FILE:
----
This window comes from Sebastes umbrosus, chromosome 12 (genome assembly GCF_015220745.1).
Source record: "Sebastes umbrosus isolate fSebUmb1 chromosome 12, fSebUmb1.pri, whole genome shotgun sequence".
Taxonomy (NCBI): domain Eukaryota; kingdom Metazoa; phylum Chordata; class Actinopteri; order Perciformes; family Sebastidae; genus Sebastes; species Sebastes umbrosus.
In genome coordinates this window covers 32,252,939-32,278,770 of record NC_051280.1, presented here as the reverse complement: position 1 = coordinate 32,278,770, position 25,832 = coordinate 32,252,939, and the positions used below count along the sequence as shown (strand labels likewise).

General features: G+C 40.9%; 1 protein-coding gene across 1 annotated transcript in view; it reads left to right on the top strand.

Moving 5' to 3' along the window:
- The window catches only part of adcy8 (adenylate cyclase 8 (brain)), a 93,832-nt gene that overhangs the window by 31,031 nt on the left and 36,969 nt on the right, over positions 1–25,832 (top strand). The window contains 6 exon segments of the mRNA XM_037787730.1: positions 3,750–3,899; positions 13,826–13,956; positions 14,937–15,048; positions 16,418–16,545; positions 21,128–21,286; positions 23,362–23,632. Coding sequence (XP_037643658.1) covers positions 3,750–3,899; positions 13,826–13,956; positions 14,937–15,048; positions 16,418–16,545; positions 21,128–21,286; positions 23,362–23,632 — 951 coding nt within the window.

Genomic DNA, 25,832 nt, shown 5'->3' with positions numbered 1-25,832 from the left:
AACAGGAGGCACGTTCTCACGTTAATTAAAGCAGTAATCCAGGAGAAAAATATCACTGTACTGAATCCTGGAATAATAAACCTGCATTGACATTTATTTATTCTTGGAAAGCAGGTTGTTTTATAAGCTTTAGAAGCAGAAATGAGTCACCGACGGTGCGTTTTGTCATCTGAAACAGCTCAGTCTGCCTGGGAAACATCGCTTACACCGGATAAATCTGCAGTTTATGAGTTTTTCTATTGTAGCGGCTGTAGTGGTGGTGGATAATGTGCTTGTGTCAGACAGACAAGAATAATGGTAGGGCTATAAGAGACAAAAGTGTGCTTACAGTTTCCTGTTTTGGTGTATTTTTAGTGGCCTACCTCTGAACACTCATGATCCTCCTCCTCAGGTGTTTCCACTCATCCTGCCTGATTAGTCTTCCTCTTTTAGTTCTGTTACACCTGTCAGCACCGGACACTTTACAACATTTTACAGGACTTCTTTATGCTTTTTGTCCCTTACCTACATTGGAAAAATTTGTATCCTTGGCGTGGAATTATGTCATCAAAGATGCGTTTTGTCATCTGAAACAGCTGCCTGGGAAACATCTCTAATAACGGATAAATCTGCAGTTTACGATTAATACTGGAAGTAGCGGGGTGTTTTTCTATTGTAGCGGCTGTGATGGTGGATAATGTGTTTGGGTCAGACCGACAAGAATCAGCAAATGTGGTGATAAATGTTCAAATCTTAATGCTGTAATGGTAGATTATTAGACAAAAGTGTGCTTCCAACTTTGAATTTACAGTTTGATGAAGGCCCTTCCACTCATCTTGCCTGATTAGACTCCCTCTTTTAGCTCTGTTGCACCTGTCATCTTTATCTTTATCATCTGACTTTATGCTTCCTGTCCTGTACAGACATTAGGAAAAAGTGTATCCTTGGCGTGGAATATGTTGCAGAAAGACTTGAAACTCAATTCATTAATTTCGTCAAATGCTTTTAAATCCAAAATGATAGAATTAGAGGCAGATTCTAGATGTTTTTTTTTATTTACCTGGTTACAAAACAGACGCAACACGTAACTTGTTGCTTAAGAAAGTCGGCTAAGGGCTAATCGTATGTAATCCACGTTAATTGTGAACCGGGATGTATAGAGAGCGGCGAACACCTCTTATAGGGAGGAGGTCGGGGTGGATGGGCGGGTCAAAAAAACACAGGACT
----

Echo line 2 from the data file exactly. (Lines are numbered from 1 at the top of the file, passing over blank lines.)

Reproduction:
Source record: "Sebastes umbrosus isolate fSebUmb1 chromosome 12, fSebUmb1.pri, whole genome shotgun sequence".